Guns Without Roses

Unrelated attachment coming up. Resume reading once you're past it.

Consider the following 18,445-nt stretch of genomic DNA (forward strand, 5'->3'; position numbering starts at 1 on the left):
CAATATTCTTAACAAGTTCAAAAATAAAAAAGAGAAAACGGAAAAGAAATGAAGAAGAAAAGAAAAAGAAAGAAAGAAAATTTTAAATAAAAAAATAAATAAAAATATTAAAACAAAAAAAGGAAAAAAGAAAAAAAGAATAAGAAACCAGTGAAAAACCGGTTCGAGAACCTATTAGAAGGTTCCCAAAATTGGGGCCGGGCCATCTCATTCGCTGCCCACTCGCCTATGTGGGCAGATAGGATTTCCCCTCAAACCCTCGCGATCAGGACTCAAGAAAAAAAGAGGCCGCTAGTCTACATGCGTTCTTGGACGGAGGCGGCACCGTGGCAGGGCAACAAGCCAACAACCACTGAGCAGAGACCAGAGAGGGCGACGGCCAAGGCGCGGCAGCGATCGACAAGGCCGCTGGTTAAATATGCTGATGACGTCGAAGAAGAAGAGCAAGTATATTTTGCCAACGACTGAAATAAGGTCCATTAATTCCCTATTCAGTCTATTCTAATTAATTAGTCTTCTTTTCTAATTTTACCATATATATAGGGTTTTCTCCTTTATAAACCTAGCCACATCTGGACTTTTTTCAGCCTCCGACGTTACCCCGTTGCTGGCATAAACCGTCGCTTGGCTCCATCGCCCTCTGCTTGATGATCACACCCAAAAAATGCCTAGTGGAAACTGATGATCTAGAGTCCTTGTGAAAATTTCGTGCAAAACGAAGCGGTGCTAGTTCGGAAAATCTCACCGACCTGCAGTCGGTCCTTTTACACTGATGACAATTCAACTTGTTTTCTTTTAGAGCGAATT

According to a New Yorker Article, there are 300 million privately owned firearms in the United States. That includes, 106 million handguns, 105 million rifles and 83 million shotguns. Although it’s less than the number of cars or the number of phones, it roughly works out to one per person. While only tragedies such as the killing of young Trayvon Martin or the Oikos University shootings shortly after make headlines, there are in an average year about 100,000 Americans killed or wounded with guns. Gun control issues really began after JFK’s assassination and by the time Ronald Reagan was shot by John Hinkley, the NRA had flourished and the notion of gun ownership part of conservative political discourse. In 2008 in District of Columbia v. Heller the Supreme Court ruled unconstitutional the 1975 Firearms Control Regulations Act and in the 5-4 decision Justice Scalia wrote, “The Second Amendment protects an individual right to possess a firearm unconnected with service in a militia.” To some that was a rather liberal interpretation of the Constitution. Nevertheless, 2 years later in another case, McDonald v. Chicago, in another 5-4 decision the Court extended the Heller rights to the states. Nothing less than another Supreme Court decision could undo the status quo, which is why the issues of gun ownership and gun control are already part of the Presidential campaign. Each side hopes that the justices appointed by the next president will seal the issue to conform to their point of view. The French may have some advice, to quote La Marseillaise, “Aux armes, citoyens!”